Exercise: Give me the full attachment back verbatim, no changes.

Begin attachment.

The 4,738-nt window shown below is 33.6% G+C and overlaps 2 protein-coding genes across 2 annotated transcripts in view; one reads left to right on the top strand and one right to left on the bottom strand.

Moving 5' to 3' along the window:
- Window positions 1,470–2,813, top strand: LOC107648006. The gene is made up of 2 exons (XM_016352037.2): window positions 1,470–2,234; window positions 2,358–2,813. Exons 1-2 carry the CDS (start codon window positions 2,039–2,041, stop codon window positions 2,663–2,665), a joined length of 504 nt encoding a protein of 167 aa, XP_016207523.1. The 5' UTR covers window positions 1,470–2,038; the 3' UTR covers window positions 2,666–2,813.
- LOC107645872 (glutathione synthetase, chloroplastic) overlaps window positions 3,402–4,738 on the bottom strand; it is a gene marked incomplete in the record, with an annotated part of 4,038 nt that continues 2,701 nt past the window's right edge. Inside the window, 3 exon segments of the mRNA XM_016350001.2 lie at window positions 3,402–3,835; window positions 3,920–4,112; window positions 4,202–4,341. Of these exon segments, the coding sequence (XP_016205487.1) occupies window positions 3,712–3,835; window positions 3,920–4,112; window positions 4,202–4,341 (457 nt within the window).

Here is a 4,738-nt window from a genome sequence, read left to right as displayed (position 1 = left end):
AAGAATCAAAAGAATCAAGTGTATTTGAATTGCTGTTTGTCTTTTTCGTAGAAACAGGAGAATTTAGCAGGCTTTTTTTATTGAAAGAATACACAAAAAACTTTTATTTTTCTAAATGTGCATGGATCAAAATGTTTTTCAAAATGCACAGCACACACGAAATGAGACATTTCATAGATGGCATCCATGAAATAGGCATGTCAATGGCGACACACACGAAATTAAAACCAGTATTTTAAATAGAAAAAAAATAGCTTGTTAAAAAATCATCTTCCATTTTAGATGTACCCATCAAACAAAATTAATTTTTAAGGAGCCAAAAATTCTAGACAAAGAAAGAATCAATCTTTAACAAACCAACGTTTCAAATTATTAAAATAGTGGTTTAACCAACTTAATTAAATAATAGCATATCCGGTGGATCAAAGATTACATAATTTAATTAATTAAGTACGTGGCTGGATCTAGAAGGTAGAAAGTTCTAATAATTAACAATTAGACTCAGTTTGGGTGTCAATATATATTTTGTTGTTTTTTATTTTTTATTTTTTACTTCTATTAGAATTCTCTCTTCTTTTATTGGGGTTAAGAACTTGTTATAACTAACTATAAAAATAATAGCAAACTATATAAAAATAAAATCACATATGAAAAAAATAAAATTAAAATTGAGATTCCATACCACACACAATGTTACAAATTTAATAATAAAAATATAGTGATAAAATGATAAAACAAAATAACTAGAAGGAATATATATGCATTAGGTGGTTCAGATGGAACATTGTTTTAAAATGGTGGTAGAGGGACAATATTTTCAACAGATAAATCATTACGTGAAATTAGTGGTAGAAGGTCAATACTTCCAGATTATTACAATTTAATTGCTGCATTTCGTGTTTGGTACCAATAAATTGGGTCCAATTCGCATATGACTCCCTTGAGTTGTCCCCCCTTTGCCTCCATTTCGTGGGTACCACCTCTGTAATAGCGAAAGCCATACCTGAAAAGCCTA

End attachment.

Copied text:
The 4,738-nt window shown below is 33.6% G+C and overlaps 2 protein-coding genes across 2 annotated transcripts in view; one reads left to right on the top strand and one right to left on the bottom strand.

Moving 5' to 3' along the window:
- Window positions 1,470–2,813, top strand: LOC107648006. The gene is made up of 2 exons (XM_016352037.2): window positions 1,470–2,234; window positions 2,358–2,813. Exons 1-2 carry the CDS (start codon window positions 2,039–2,041, stop codon window positions 2,663–2,665), a joined length of 504 nt encoding a protein of 167 aa, XP_016207523.1. The 5' UTR covers window positions 1,470–2,038; the 3' UTR covers window positions 2,666–2,813.
- LOC107645872 (glutathione synthetase, chloroplastic) overlaps window positions 3,402–4,738 on the bottom strand; it is a gene marked incomplete in the record, with an annotated part of 4,038 nt that continues 2,701 nt past the window's right edge. Inside the window, 3 exon segments of the mRNA XM_016350001.2 lie at window positions 3,402–3,835; window positions 3,920–4,112; window positions 4,202–4,341. Of these exon segments, the coding sequence (XP_016205487.1) occupies window positions 3,712–3,835; window positions 3,920–4,112; window positions 4,202–4,341 (457 nt within the window).

Here is a 4,738-nt window from a genome sequence, read left to right as displayed (position 1 = left end):
AAGAATCAAAAGAATCAAGTGTATTTGAATTGCTGTTTGTCTTTTTCGTAGAAACAGGAGAATTTAGCAGGCTTTTTTTATTGAAAGAATACACAAAAAACTTTTATTTTTCTAAATGTGCATGGATCAAAATGTTTTTCAAAATGCACAGCACACACGAAATGAGACATTTCATAGATGGCATCCATGAAATAGGCATGTCAATGGCGACACACACGAAATTAAAACCAGTATTTTAAATAGAAAAAAAATAGCTTGTTAAAAAATCATCTTCCATTTTAGATGTACCCATCAAACAAAATTAATTTTTAAGGAGCCAAAAATTCTAGACAAAGAAAGAATCAATCTTTAACAAACCAACGTTTCAAATTATTAAAATAGTGGTTTAACCAACTTAATTAAATAATAGCATATCCGGTGGATCAAAGATTACATAATTTAATTAATTAAGTACGTGGCTGGATCTAGAAGGTAGAAAGTTCTAATAATTAACAATTAGACTCAGTTTGGGTGTCAATATATATTTTGTTGTTTTTTATTTTTTATTTTTTACTTCTATTAGAATTCTCTCTTCTTTTATTGGGGTTAAGAACTTGTTATAACTAACTATAAAAATAATAGCAAACTATATAAAAATAAAATCACATATGAAAAAAATAAAATTAAAATTGAGATTCCATACCACACACAATGTTACAAATTTAATAATAAAAATATAGTGATAAAATGATAAAACAAAATAACTAGAAGGAATATATATGCATTAGGTGGTTCAGATGGAACATTGTTTTAAAATGGTGGTAGAGGGACAATATTTTCAACAGATAAATCATTACGTGAAATTAGTGGTAGAAGGTCAATACTTCCAGATTATTACAATTTAATTGCTGCATTTCGTGTTTGGTACCAATAAATTGGGTCCAATTCGCATATGACTCCCTTGAGTTGTCCCCCCTTTGCCTCCATTTCGTGGGTACCACCTCTGTAATAGCGAAAGCCATACCTGAAAAGCCTA